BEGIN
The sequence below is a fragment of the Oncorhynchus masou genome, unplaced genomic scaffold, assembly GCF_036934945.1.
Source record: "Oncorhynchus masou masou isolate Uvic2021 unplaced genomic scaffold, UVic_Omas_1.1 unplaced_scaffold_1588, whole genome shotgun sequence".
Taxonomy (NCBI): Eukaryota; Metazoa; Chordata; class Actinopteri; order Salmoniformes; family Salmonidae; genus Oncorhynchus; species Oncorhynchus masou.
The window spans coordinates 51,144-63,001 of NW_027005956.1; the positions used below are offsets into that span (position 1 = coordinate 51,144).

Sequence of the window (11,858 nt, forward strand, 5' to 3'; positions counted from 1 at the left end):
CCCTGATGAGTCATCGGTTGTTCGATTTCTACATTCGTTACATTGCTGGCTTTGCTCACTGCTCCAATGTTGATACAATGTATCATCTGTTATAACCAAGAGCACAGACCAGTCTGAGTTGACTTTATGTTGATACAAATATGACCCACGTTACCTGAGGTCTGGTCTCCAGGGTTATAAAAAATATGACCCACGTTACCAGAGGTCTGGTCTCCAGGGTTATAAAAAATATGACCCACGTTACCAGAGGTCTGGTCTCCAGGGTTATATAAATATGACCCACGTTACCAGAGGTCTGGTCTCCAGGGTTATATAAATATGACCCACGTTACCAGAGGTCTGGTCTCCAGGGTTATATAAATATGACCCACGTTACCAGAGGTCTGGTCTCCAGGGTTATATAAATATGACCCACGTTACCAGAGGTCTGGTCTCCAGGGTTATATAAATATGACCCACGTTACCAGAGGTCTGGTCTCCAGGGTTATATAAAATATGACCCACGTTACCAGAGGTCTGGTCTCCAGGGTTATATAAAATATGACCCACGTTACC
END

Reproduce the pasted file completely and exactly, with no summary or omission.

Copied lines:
The sequence below is a fragment of the Oncorhynchus masou genome, unplaced genomic scaffold, assembly GCF_036934945.1.
Source record: "Oncorhynchus masou masou isolate Uvic2021 unplaced genomic scaffold, UVic_Omas_1.1 unplaced_scaffold_1588, whole genome shotgun sequence".
Taxonomy (NCBI): Eukaryota; Metazoa; Chordata; class Actinopteri; order Salmoniformes; family Salmonidae; genus Oncorhynchus; species Oncorhynchus masou.
The window spans coordinates 51,144-63,001 of NW_027005956.1; the positions used below are offsets into that span (position 1 = coordinate 51,144).

Sequence of the window (11,858 nt, forward strand, 5' to 3'; positions counted from 1 at the left end):
CCCTGATGAGTCATCGGTTGTTCGATTTCTACATTCGTTACATTGCTGGCTTTGCTCACTGCTCCAATGTTGATACAATGTATCATCTGTTATAACCAAGAGCACAGACCAGTCTGAGTTGACTTTATGTTGATACAAATATGACCCACGTTACCTGAGGTCTGGTCTCCAGGGTTATAAAAAATATGACCCACGTTACCAGAGGTCTGGTCTCCAGGGTTATAAAAAATATGACCCACGTTACCAGAGGTCTGGTCTCCAGGGTTATATAAATATGACCCACGTTACCAGAGGTCTGGTCTCCAGGGTTATATAAATATGACCCACGTTACCAGAGGTCTGGTCTCCAGGGTTATATAAATATGACCCACGTTACCAGAGGTCTGGTCTCCAGGGTTATATAAATATGACCCACGTTACCAGAGGTCTGGTCTCCAGGGTTATATAAATATGACCCACGTTACCAGAGGTCTGGTCTCCAGGGTTATATAAAATATGACCCACGTTACCAGAGGTCTGGTCTCCAGGGTTATATAAAATATGACCCACGTTACC